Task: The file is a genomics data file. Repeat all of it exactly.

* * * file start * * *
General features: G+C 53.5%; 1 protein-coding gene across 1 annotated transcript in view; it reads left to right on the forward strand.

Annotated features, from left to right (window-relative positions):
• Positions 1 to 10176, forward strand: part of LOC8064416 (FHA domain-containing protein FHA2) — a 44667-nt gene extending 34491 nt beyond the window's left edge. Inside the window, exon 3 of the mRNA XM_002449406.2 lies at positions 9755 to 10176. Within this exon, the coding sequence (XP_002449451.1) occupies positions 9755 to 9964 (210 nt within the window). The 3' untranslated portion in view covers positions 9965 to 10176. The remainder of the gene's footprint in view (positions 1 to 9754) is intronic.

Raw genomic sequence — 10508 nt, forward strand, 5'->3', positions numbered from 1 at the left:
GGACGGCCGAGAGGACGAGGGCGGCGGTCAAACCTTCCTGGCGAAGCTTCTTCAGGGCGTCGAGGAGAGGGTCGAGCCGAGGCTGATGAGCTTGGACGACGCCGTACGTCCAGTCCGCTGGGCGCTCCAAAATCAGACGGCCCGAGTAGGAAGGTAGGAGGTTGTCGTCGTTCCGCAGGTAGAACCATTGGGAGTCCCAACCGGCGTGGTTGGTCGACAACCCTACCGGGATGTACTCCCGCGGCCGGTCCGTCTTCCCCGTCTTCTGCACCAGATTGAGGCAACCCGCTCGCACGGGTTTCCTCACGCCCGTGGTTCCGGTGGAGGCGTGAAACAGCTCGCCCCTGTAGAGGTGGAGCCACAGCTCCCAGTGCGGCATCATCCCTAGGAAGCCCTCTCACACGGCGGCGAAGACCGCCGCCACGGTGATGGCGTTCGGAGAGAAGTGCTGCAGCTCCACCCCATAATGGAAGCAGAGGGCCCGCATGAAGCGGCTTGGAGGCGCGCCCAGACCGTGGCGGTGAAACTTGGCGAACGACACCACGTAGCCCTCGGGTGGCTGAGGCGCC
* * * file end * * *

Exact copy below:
General features: G+C 53.5%; 1 protein-coding gene across 1 annotated transcript in view; it reads left to right on the forward strand.

Annotated features, from left to right (window-relative positions):
• Positions 1 to 10176, forward strand: part of LOC8064416 (FHA domain-containing protein FHA2) — a 44667-nt gene extending 34491 nt beyond the window's left edge. Inside the window, exon 3 of the mRNA XM_002449406.2 lies at positions 9755 to 10176. Within this exon, the coding sequence (XP_002449451.1) occupies positions 9755 to 9964 (210 nt within the window). The 3' untranslated portion in view covers positions 9965 to 10176. The remainder of the gene's footprint in view (positions 1 to 9754) is intronic.

Raw genomic sequence — 10508 nt, forward strand, 5'->3', positions numbered from 1 at the left:
GGACGGCCGAGAGGACGAGGGCGGCGGTCAAACCTTCCTGGCGAAGCTTCTTCAGGGCGTCGAGGAGAGGGTCGAGCCGAGGCTGATGAGCTTGGACGACGCCGTACGTCCAGTCCGCTGGGCGCTCCAAAATCAGACGGCCCGAGTAGGAAGGTAGGAGGTTGTCGTCGTTCCGCAGGTAGAACCATTGGGAGTCCCAACCGGCGTGGTTGGTCGACAACCCTACCGGGATGTACTCCCGCGGCCGGTCCGTCTTCCCCGTCTTCTGCACCAGATTGAGGCAACCCGCTCGCACGGGTTTCCTCACGCCCGTGGTTCCGGTGGAGGCGTGAAACAGCTCGCCCCTGTAGAGGTGGAGCCACAGCTCCCAGTGCGGCATCATCCCTAGGAAGCCCTCTCACACGGCGGCGAAGACCGCCGCCACGGTGATGGCGTTCGGAGAGAAGTGCTGCAGCTCCACCCCATAATGGAAGCAGAGGGCCCGCATGAAGCGGCTTGGAGGCGCGCCCAGACCGTGGCGGTGAAACTTGGCGAACGACACCACGTAGCCCTCGGGTGGCTGAGGCGCC